Bringing human life into the world is the most creative human endeavor. It teaches us to love unconditionally. Indeed, contrary to what so much of the left claims, it helps guarantee that we invest enough of ourselves — enough of our personal time, energy, and resources — to make the world a better place. The decision to abstain from procreation is not enlightened, it is not selfless, and it certainly does not benefit the “common good.” The decision is rather depraved despondence. It is a self-fulfilling prophecy of doom.

Too many have wrongly come to believe that life is more comfortable alone than with children. That the instantaneous streaming of content from a couch is the acme of human existence. That it is easier to curl up into your eternal grave, over which there will be nobody to mourn. For those feeling down and out, that there’s no point in contributing to additional life on this planet, they ought to take a page out of the book of the People of the Book.

After its destruction of the Second Temple in 70 CE, Rome inflicted harsh decrees on the Jewish people. In response, the Jewish people, practically beyond consolation, took it upon themselves not to celebrate births, not to marry, not to have any more children. However, their rabbis admonished them. “You are worse than the wicked Romans!” the rabbis scolded. By not bringing children into the world, the rabbis lamented, the Jewish people were opting to sever the bonds of the generations, to cut off all future descendants of Abraham, the father of monotheism. They themselves would be bringing to fruition the Romans’ dream of the annihilation of Jewish civilization. The Jewish people realized their mistake. They reversed course and began procreating again.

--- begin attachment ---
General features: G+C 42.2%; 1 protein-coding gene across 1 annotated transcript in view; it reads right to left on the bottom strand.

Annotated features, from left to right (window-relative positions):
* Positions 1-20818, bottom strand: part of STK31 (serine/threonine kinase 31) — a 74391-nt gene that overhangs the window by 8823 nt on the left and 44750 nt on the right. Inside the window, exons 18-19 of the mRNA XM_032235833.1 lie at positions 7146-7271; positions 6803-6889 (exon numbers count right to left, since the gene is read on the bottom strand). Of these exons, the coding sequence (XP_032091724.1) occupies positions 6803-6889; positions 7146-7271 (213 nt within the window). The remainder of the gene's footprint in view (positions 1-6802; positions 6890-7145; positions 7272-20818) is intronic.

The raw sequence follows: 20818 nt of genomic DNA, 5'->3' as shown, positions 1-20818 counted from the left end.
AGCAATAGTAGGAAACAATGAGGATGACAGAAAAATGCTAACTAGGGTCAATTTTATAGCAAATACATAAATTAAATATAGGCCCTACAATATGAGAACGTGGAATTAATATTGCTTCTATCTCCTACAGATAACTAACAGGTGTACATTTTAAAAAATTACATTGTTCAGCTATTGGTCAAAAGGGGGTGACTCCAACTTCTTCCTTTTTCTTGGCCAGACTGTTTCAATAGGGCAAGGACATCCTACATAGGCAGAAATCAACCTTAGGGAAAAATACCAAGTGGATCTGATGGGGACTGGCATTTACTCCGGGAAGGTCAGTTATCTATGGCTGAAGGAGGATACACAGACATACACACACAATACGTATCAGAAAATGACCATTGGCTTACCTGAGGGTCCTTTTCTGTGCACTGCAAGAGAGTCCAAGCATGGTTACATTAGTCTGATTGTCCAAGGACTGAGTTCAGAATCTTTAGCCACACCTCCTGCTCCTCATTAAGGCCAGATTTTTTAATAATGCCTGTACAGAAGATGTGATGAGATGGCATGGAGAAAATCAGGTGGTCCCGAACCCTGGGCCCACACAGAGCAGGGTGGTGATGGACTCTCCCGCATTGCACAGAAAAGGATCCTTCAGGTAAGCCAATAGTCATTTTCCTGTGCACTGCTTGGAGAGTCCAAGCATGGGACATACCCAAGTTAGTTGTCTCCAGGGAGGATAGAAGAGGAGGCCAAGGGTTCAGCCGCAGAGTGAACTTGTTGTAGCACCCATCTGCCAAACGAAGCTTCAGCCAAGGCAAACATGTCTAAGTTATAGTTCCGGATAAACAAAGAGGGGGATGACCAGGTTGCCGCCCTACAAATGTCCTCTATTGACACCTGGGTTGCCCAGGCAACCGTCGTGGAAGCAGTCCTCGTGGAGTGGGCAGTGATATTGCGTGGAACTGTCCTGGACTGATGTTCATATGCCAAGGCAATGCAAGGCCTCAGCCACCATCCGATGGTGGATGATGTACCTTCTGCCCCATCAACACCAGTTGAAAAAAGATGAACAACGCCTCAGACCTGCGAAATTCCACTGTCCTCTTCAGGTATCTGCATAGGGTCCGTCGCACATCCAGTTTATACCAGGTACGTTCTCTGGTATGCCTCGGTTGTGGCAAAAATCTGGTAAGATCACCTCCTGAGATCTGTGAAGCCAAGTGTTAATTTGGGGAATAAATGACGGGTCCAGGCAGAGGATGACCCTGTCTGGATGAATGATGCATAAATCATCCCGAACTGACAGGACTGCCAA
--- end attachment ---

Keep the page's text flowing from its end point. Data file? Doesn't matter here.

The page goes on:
In a different place and time, Joseph, who was worried about a forthcoming epic famine, hurried up and had two children. He did not lose heart. He was not worried that he wouldn’t have food to feed his kids. Joseph, then only in his 30s, sired the next generation, and, further, set about innovating storage and chemistry to preserve rations. He succeeded. He was also confident that his successors would could carry on his legacy, developing even more creative solutions to potential food shortages over the horizon. And they did.

Recently, I attended a meeting with the UAE’s Minister of State for Food & Water Security, Her Excellency Mariam Almheiri. We were at a high school in Israel’s Arava, a desert running from the Dead Sea to the Gulf of Eilat that is now filled with hothouses blooming with fruits and vegetables. The minister looked at the children and told them that they are agri-technologists, and that, together, the Israelis and Emirates would continue to bring more food and water to the Middle East. The kids beamed with joy and confidence. I knew right there that the future belongs to the optimists.